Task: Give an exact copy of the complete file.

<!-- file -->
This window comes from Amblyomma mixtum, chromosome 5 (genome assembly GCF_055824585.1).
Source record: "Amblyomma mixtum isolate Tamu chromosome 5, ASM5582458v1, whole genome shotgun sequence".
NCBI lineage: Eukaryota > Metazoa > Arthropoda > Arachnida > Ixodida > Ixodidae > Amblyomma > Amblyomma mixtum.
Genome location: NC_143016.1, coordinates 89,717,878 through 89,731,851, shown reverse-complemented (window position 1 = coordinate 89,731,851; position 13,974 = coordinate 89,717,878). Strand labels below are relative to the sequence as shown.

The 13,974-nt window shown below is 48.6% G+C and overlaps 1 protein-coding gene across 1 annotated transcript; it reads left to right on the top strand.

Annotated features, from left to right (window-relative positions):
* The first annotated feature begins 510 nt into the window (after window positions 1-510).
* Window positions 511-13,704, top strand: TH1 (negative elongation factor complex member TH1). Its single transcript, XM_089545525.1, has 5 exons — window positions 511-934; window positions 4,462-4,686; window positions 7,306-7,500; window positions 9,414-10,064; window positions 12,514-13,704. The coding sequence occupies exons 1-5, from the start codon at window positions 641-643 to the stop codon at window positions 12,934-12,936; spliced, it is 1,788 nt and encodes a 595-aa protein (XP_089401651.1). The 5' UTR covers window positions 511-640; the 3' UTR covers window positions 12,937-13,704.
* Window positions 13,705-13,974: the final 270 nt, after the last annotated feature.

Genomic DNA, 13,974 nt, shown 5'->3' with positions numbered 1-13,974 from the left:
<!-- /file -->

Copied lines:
This window comes from Amblyomma mixtum, chromosome 5 (genome assembly GCF_055824585.1).
Source record: "Amblyomma mixtum isolate Tamu chromosome 5, ASM5582458v1, whole genome shotgun sequence".
NCBI lineage: Eukaryota > Metazoa > Arthropoda > Arachnida > Ixodida > Ixodidae > Amblyomma > Amblyomma mixtum.
Genome location: NC_143016.1, coordinates 89,717,878 through 89,731,851, shown reverse-complemented (window position 1 = coordinate 89,731,851; position 13,974 = coordinate 89,717,878). Strand labels below are relative to the sequence as shown.

The 13,974-nt window shown below is 48.6% G+C and overlaps 1 protein-coding gene across 1 annotated transcript; it reads left to right on the top strand.

Annotated features, from left to right (window-relative positions):
* The first annotated feature begins 510 nt into the window (after window positions 1-510).
* Window positions 511-13,704, top strand: TH1 (negative elongation factor complex member TH1). Its single transcript, XM_089545525.1, has 5 exons — window positions 511-934; window positions 4,462-4,686; window positions 7,306-7,500; window positions 9,414-10,064; window positions 12,514-13,704. The coding sequence occupies exons 1-5, from the start codon at window positions 641-643 to the stop codon at window positions 12,934-12,936; spliced, it is 1,788 nt and encodes a 595-aa protein (XP_089401651.1). The 5' UTR covers window positions 511-640; the 3' UTR covers window positions 12,937-13,704.
* Window positions 13,705-13,974: the final 270 nt, after the last annotated feature.

Genomic DNA, 13,974 nt, shown 5'->3' with positions numbered 1-13,974 from the left: